Since acquiring DaVinci and its color-correction software Resolve in 2009, Blackmagic Design has released several updates to the program. Available for Mac, Windows and Linux, Blackmagic’s latest version of DaVinci Resolve continues to offer new features along with an improved UI design.
There are two versions available: the free DaVinci Resolve and DaVinci Resolve Studio ($1,000, dongle activated). The free version is almost identical to the paid one, with only a few higher-end features deactivated. Meanwhile, Resolve Studio adds support for multiple GPUs, distributed rendering, noise reduction and stereoscopic tools.
Though still primarily a color-correction tool, Blackmagic has loftier goals for Resolve. It wants Resolve to be a complete postproduction package that allows users to edit, conform, add effects, mix audio, color-correct and output—all within a single program. It’s not quite there yet, but with the acquisition of compositing application Fusion, the direction ahead is clear.
Blackmagic is aware that processor-intensive finishing formats aren’t ideal for creative editing. As a result, there’s a new feature allowing users to seamlessly switch between offline and finishing codecs without the usual “proxies-then-relink” dance. You simply create “optimized media” from your originals. Your sequence is automatically linked to these, but you also have the option to instantly switch to the original media and back again with ease.
For example, you can edit with the optimized media for speed, then switch to the original for color correction. Behind the scenes, Resolve keeps it all straight, with no manual relinking at all. Sophisticated media management is also available. You easily can copy, move or transcode entire projects, timelines or clips to another drive or folder.
Resolve’s primary features are organized into four sections: Media, Edit, Color and Deliver.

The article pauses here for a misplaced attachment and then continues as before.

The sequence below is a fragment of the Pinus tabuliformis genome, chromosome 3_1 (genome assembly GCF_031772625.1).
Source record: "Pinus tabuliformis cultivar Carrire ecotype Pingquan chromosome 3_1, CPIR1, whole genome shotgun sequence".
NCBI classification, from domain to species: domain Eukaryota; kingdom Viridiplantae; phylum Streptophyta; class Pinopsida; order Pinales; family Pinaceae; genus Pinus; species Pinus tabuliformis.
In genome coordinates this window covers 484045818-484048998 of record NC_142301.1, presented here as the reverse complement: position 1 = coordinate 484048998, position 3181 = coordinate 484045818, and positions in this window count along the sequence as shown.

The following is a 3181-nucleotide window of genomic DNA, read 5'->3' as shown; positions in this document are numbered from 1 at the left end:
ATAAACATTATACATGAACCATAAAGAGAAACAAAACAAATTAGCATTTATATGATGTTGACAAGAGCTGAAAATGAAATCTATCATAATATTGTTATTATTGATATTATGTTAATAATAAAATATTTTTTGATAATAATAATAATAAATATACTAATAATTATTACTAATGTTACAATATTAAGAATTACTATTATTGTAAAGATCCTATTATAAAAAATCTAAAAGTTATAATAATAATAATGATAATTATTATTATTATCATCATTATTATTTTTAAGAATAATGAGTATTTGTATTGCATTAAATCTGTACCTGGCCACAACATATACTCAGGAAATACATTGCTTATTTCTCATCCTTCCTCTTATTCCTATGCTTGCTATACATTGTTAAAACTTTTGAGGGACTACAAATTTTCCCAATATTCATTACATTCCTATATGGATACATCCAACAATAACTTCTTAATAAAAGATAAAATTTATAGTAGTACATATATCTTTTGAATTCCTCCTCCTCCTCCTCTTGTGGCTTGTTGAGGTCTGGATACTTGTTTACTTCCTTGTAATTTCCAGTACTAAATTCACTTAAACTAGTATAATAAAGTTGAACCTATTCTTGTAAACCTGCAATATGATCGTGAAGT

On the Media page, you ingest and organize your media. You can add metadata, arrange clips and even create “smart bins” that collate clips according to that metadata. You also can add media to the pool based on an XML, AAF or EDL. Just import the file, and the required media is brought directly into the pool.
Looking at the Edit page, it’s clear that Blackmagic has devoted most of its love to changes here. Sure, Resolve has had editing features for a while, but Blackmagic never formally called it an NLE. Now they do—and rightly so. Former or current users of FCP Classic and Premiere will quickly feel at home, while Avid users will take a little more time to acclimatize.
Among the new features are multicam, support for VST and AU plug-ins, a curve editor for transitions, plus a new “smooth cut” (similar to Avid’s Morph Cut), which tries to make a hidden transition when, for example, a few words of an interview have been omitted for timing. You also now can use keyframes to adjust audio levels on both a clip and track basis.
As a longtime Avid editor, I do have some quibbles. I’m used to sequence-to-sequence editing. You can load a sequence into Resolve’s source window, but there’s no source timeline. Mimicking the default behavior of FCP Classic, sequences edited into other sequences are nested by default. Aargh! Thankfully, you can right-click, select “decompose in place” and the original, unnested clips will appear. I’d like to see future updates allow users to turn this behavior on or off as a preference. There are no timecode overlays.